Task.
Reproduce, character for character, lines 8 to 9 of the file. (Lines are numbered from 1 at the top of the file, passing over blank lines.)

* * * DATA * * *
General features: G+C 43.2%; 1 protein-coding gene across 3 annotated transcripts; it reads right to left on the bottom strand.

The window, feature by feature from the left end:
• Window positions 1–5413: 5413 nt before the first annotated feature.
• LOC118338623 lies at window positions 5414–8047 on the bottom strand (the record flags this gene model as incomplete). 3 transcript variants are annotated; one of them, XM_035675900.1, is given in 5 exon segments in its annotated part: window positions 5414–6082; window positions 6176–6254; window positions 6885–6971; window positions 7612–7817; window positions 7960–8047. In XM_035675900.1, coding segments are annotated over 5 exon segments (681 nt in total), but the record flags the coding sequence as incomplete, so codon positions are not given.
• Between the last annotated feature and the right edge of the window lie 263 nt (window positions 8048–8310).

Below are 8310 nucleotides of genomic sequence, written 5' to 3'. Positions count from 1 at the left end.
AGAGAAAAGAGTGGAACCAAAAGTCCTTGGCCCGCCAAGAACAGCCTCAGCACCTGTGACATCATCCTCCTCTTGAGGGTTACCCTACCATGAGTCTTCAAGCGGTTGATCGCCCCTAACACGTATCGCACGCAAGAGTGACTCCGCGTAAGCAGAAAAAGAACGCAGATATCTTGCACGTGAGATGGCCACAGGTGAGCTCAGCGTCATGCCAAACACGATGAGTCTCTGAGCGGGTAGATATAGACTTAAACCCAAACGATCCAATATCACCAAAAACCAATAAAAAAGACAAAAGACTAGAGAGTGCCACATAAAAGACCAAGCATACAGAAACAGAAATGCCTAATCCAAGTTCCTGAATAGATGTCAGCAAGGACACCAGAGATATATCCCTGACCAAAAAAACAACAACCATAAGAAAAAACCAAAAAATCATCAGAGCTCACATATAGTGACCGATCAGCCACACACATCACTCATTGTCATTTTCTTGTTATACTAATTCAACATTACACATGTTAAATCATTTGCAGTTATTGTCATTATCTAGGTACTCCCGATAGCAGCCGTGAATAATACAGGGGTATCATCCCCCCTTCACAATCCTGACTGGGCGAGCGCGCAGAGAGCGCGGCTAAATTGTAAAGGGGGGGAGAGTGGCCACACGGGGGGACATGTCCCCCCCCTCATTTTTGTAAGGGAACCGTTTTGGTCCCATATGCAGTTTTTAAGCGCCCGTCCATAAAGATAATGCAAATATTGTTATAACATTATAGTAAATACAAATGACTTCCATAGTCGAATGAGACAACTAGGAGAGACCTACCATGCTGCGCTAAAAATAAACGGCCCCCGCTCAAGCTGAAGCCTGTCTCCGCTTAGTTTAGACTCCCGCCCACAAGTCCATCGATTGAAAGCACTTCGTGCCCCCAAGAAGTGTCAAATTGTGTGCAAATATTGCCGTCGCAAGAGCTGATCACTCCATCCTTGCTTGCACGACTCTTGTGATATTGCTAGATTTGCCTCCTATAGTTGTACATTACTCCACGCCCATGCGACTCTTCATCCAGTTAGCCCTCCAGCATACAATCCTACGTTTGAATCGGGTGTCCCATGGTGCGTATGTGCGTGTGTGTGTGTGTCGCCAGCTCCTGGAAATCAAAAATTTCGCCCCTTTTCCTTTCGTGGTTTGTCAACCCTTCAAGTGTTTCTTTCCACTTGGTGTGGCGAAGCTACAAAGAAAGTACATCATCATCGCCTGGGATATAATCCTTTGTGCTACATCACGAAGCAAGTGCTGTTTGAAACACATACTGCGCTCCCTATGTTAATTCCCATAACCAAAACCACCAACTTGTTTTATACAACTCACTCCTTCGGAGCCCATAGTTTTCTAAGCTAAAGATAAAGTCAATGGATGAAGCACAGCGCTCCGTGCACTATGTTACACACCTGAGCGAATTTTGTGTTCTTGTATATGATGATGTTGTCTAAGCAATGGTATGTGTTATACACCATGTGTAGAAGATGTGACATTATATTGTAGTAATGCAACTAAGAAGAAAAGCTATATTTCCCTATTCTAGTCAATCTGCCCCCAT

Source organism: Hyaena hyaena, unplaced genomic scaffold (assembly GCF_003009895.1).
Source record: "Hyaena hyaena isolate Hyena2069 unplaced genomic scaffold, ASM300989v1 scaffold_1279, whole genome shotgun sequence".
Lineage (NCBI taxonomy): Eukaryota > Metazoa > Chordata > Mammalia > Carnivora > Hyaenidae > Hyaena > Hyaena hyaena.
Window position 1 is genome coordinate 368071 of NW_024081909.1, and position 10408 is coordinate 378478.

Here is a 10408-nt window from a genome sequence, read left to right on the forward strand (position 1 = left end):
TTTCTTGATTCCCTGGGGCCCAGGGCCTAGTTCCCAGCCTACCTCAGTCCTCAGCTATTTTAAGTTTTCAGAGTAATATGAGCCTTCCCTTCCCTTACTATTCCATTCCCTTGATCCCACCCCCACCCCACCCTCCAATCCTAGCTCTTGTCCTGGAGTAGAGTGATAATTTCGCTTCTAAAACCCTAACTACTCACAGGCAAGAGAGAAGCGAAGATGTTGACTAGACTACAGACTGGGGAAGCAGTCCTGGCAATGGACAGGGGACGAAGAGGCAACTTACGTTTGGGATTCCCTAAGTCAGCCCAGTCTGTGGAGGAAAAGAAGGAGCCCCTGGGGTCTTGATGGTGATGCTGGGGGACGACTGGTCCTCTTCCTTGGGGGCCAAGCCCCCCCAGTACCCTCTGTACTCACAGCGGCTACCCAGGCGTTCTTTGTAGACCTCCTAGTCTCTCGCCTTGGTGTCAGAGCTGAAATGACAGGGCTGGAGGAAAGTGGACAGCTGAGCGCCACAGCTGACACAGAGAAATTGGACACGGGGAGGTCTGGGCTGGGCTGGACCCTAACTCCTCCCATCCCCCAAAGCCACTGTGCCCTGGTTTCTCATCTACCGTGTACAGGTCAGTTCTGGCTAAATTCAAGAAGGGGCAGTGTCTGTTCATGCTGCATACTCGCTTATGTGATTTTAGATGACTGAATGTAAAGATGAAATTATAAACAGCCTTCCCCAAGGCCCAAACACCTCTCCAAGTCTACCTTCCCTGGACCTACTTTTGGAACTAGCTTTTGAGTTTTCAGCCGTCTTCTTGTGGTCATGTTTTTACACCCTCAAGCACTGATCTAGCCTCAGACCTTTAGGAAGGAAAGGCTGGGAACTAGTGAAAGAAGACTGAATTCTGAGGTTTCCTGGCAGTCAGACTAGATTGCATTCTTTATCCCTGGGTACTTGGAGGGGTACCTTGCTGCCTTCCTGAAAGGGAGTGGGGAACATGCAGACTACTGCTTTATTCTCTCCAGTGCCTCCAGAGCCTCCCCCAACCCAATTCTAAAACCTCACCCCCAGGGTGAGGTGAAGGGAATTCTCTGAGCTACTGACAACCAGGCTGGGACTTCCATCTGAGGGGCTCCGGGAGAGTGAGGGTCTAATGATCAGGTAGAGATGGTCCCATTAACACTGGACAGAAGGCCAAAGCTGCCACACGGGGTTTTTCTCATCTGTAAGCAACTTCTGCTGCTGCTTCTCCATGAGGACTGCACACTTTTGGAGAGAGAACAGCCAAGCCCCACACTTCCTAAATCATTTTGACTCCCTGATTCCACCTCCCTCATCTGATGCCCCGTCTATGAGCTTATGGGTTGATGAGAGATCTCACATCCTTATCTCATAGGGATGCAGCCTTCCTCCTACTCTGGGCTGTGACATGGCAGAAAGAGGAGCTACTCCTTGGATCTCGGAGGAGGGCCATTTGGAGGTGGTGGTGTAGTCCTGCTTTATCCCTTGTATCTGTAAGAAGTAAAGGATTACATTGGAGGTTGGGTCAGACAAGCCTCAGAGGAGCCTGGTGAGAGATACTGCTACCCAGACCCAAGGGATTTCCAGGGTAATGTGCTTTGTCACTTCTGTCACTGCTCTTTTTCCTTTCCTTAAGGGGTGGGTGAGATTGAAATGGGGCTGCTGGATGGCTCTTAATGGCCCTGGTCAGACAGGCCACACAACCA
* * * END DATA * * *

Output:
Source organism: Hyaena hyaena, unplaced genomic scaffold (assembly GCF_003009895.1).
Source record: "Hyaena hyaena isolate Hyena2069 unplaced genomic scaffold, ASM300989v1 scaffold_1279, whole genome shotgun sequence".